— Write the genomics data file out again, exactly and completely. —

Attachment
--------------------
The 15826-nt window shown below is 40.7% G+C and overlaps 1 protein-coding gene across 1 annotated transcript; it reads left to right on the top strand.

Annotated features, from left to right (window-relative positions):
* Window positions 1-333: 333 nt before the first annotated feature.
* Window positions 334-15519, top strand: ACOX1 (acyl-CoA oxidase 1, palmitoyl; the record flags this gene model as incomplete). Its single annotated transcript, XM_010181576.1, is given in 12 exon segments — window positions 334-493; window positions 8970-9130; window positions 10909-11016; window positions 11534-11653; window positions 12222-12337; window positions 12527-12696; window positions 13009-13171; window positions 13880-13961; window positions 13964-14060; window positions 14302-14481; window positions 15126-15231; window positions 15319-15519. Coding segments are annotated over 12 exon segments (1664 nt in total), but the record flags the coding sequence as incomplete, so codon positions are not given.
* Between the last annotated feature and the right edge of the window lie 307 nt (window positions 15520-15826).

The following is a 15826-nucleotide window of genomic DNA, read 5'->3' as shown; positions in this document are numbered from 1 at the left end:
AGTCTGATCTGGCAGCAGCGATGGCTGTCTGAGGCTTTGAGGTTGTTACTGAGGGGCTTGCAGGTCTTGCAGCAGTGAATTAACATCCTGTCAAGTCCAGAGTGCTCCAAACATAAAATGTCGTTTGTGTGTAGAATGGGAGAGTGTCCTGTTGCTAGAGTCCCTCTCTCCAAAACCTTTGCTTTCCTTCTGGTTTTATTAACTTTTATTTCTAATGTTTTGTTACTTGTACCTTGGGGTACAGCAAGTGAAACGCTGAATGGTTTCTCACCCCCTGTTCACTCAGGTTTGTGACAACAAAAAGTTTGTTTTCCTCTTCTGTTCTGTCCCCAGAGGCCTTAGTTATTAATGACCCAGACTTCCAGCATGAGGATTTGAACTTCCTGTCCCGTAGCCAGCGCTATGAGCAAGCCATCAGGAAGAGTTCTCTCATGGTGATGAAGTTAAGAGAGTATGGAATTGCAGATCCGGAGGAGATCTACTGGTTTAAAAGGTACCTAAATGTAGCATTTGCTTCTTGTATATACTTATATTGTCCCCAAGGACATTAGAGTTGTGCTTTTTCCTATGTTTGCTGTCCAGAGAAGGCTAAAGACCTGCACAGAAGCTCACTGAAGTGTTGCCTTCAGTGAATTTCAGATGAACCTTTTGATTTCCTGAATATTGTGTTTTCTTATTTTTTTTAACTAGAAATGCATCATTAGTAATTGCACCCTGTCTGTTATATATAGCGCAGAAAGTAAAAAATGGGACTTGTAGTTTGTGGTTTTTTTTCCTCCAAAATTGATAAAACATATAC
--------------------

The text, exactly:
The 15826-nt window shown below is 40.7% G+C and overlaps 1 protein-coding gene across 1 annotated transcript; it reads left to right on the top strand.

Annotated features, from left to right (window-relative positions):
* Window positions 1-333: 333 nt before the first annotated feature.
* Window positions 334-15519, top strand: ACOX1 (acyl-CoA oxidase 1, palmitoyl; the record flags this gene model as incomplete). Its single annotated transcript, XM_010181576.1, is given in 12 exon segments — window positions 334-493; window positions 8970-9130; window positions 10909-11016; window positions 11534-11653; window positions 12222-12337; window positions 12527-12696; window positions 13009-13171; window positions 13880-13961; window positions 13964-14060; window positions 14302-14481; window positions 15126-15231; window positions 15319-15519. Coding segments are annotated over 12 exon segments (1664 nt in total), but the record flags the coding sequence as incomplete, so codon positions are not given.
* Between the last annotated feature and the right edge of the window lie 307 nt (window positions 15520-15826).

The following is a 15826-nucleotide window of genomic DNA, read 5'->3' as shown; positions in this document are numbered from 1 at the left end:
AGTCTGATCTGGCAGCAGCGATGGCTGTCTGAGGCTTTGAGGTTGTTACTGAGGGGCTTGCAGGTCTTGCAGCAGTGAATTAACATCCTGTCAAGTCCAGAGTGCTCCAAACATAAAATGTCGTTTGTGTGTAGAATGGGAGAGTGTCCTGTTGCTAGAGTCCCTCTCTCCAAAACCTTTGCTTTCCTTCTGGTTTTATTAACTTTTATTTCTAATGTTTTGTTACTTGTACCTTGGGGTACAGCAAGTGAAACGCTGAATGGTTTCTCACCCCCTGTTCACTCAGGTTTGTGACAACAAAAAGTTTGTTTTCCTCTTCTGTTCTGTCCCCAGAGGCCTTAGTTATTAATGACCCAGACTTCCAGCATGAGGATTTGAACTTCCTGTCCCGTAGCCAGCGCTATGAGCAAGCCATCAGGAAGAGTTCTCTCATGGTGATGAAGTTAAGAGAGTATGGAATTGCAGATCCGGAGGAGATCTACTGGTTTAAAAGGTACCTAAATGTAGCATTTGCTTCTTGTATATACTTATATTGTCCCCAAGGACATTAGAGTTGTGCTTTTTCCTATGTTTGCTGTCCAGAGAAGGCTAAAGACCTGCACAGAAGCTCACTGAAGTGTTGCCTTCAGTGAATTTCAGATGAACCTTTTGATTTCCTGAATATTGTGTTTTCTTATTTTTTTTAACTAGAAATGCATCATTAGTAATTGCACCCTGTCTGTTATATATAGCGCAGAAAGTAAAAAATGGGACTTGTAGTTTGTGGTTTTTTTTCCTCCAAAATTGATAAAACATATAC